Haute Couture fashion week has been mild to say the least. If you’d been out the night before you may have not been able to stop yourself from yawning at some of the very conventional presentations. Dior, Chanel and Givenchy chose, for the majority of their looks, a ground breaking pallet of …. nudes, navys and monochrome for some kind of return to elegance.(yawn) However there was hope. Maison Margiela hadn’t shown yet. After taking over as creative director of the House in 2014, John Galliano has been constantly revamping, reinventing and reinvigorating both silhouettes and textiles. It’s only been twelve days since his gender-defying presentation at Paris Menswear and now he is sharing another 32 pieces for Fall/Winter 2018 Haute Couture in another fearless and defiant show.

Today Galliano embraced the current and the new. Where the establishment had buried its head in the sand as if the past 50 years had not happened, Galliano looked at his reality straight in the face. In a podcast released before the show, Galliano spoke of iPhones and iPads which featured as attachments worn by some of the models – a kind of squashed selfie stick anklet. I’m really hoping that they were recording and it’ll get turned into some edgy video art. Am I asking for too much?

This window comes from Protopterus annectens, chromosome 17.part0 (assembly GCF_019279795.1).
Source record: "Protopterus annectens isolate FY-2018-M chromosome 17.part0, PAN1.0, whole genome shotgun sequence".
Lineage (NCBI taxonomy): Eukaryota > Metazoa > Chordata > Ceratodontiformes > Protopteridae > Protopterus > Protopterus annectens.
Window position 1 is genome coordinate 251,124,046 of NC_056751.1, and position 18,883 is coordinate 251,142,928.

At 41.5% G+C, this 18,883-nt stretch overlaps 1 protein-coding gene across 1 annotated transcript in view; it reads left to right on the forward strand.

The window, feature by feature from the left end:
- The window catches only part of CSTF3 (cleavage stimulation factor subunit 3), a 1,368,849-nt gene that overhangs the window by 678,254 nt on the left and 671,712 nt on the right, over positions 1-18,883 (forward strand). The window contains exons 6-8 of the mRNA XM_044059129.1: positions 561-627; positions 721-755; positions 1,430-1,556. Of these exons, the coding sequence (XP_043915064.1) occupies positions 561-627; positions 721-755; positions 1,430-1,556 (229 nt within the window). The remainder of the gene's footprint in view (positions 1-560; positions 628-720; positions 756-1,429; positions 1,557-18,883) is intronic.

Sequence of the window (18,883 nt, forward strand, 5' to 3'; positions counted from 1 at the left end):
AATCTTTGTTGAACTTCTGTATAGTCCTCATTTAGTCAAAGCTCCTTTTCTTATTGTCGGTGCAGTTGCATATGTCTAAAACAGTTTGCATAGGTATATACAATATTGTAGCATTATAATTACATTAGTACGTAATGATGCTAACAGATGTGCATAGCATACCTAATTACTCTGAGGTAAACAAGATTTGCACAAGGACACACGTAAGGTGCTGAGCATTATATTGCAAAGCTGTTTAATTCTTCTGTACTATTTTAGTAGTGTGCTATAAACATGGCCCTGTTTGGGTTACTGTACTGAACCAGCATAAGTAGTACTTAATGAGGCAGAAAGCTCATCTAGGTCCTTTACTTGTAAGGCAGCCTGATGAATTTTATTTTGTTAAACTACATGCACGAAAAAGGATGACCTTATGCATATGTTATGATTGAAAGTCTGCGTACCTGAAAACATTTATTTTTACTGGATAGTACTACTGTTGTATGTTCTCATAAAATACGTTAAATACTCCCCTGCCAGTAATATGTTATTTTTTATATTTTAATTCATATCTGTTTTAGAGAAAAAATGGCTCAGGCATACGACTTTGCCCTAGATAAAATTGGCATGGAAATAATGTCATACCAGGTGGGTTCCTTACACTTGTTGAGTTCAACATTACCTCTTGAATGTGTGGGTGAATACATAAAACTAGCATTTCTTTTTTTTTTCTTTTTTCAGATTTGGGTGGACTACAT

The collection is pulling in two different directions, one towards this technological future, but the other was characterised as nomadic – a harsh contrast. This juxtaposition can be summed up as a kind of nativity in our own surroundings, navigating the space of the internet but not fulling understanding our place in it. We are wondering, splintered, no longer united by anything other than electronic groups. The plastic VR-like headsets further induced this feeling of isolation on the runway.

The layering of garments was about the excess of today, the uncontrollable amount of choice of clothes we could wear and the oversaturated experience of the online world reproduced in synthetic fabric. Plastic wrap or transparent vinyl gave the looks an extra, superficial layer. The artificial blues calling to mind the blue screen of death, the terrifying repercussions of technological failure.

Images: Kim Weston Arnold via Vogue Runway

The most streamlined look was an elegant purple dress composed of a dress within a dress which was reminiscent of assembly lines and the reality of today’s mass production. Rather ironic at a haute couture week where everything is bespoke and hand made.

These pieces, sickly, artificial, oversaturated in quality and colour, spoke volumes about our contemporary experiences and are surely a bold statement for the house in its commitment to the avant-garde.